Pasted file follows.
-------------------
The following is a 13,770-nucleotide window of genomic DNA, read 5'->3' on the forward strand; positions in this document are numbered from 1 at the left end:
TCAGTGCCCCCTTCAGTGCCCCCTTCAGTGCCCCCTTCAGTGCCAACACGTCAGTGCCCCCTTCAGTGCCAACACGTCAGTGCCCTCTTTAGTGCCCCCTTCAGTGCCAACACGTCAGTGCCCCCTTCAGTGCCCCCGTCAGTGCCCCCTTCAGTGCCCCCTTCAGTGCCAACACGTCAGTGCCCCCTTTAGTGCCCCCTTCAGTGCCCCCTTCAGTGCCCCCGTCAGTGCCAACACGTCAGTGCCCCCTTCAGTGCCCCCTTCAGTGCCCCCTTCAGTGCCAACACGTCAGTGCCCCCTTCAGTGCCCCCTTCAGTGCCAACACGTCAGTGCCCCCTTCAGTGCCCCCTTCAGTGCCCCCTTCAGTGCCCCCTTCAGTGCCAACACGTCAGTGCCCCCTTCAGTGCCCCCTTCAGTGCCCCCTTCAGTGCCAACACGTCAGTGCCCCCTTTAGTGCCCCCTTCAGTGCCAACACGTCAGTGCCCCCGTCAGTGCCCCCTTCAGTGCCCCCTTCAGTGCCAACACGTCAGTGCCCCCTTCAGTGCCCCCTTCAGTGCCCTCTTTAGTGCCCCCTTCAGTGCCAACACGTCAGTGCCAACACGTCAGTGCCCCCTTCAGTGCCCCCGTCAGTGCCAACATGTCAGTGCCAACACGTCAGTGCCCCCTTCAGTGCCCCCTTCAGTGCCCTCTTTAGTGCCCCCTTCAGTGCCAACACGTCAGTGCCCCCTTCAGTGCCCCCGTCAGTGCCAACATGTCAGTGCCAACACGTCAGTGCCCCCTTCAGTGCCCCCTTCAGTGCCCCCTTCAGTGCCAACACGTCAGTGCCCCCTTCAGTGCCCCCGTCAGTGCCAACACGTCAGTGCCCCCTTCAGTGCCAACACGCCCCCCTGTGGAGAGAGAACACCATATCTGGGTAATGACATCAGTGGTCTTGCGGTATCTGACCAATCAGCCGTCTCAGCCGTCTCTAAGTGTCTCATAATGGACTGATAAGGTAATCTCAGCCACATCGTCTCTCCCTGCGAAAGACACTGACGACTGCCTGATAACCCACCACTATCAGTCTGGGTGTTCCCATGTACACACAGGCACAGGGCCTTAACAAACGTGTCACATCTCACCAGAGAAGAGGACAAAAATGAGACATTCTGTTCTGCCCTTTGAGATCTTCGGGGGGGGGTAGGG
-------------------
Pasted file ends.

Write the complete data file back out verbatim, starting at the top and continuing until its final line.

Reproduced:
The following is a 13,770-nucleotide window of genomic DNA, read 5'->3' on the forward strand; positions in this document are numbered from 1 at the left end:
TCAGTGCCCCCTTCAGTGCCCCCTTCAGTGCCCCCTTCAGTGCCAACACGTCAGTGCCCCCTTCAGTGCCAACACGTCAGTGCCCTCTTTAGTGCCCCCTTCAGTGCCAACACGTCAGTGCCCCCTTCAGTGCCCCCGTCAGTGCCCCCTTCAGTGCCCCCTTCAGTGCCAACACGTCAGTGCCCCCTTTAGTGCCCCCTTCAGTGCCCCCTTCAGTGCCCCCGTCAGTGCCAACACGTCAGTGCCCCCTTCAGTGCCCCCTTCAGTGCCCCCTTCAGTGCCAACACGTCAGTGCCCCCTTCAGTGCCCCCTTCAGTGCCAACACGTCAGTGCCCCCTTCAGTGCCCCCTTCAGTGCCCCCTTCAGTGCCCCCTTCAGTGCCAACACGTCAGTGCCCCCTTCAGTGCCCCCTTCAGTGCCCCCTTCAGTGCCAACACGTCAGTGCCCCCTTTAGTGCCCCCTTCAGTGCCAACACGTCAGTGCCCCCGTCAGTGCCCCCTTCAGTGCCCCCTTCAGTGCCAACACGTCAGTGCCCCCTTCAGTGCCCCCTTCAGTGCCCTCTTTAGTGCCCCCTTCAGTGCCAACACGTCAGTGCCAACACGTCAGTGCCCCCTTCAGTGCCCCCGTCAGTGCCAACATGTCAGTGCCAACACGTCAGTGCCCCCTTCAGTGCCCCCTTCAGTGCCCTCTTTAGTGCCCCCTTCAGTGCCAACACGTCAGTGCCCCCTTCAGTGCCCCCGTCAGTGCCAACATGTCAGTGCCAACACGTCAGTGCCCCCTTCAGTGCCCCCTTCAGTGCCCCCTTCAGTGCCAACACGTCAGTGCCCCCTTCAGTGCCCCCGTCAGTGCCAACACGTCAGTGCCCCCTTCAGTGCCAACACGCCCCCCTGTGGAGAGAGAACACCATATCTGGGTAATGACATCAGTGGTCTTGCGGTATCTGACCAATCAGCCGTCTCAGCCGTCTCTAAGTGTCTCATAATGGACTGATAAGGTAATCTCAGCCACATCGTCTCTCCCTGCGAAAGACACTGACGACTGCCTGATAACCCACCACTATCAGTCTGGGTGTTCCCATGTACACACAGGCACAGGGCCTTAACAAACGTGTCACATCTCACCAGAGAAGAGGACAAAAATGAGACATTCTGTTCTGCCCTTTGAGATCTTCGGGGGGGGGTAGGG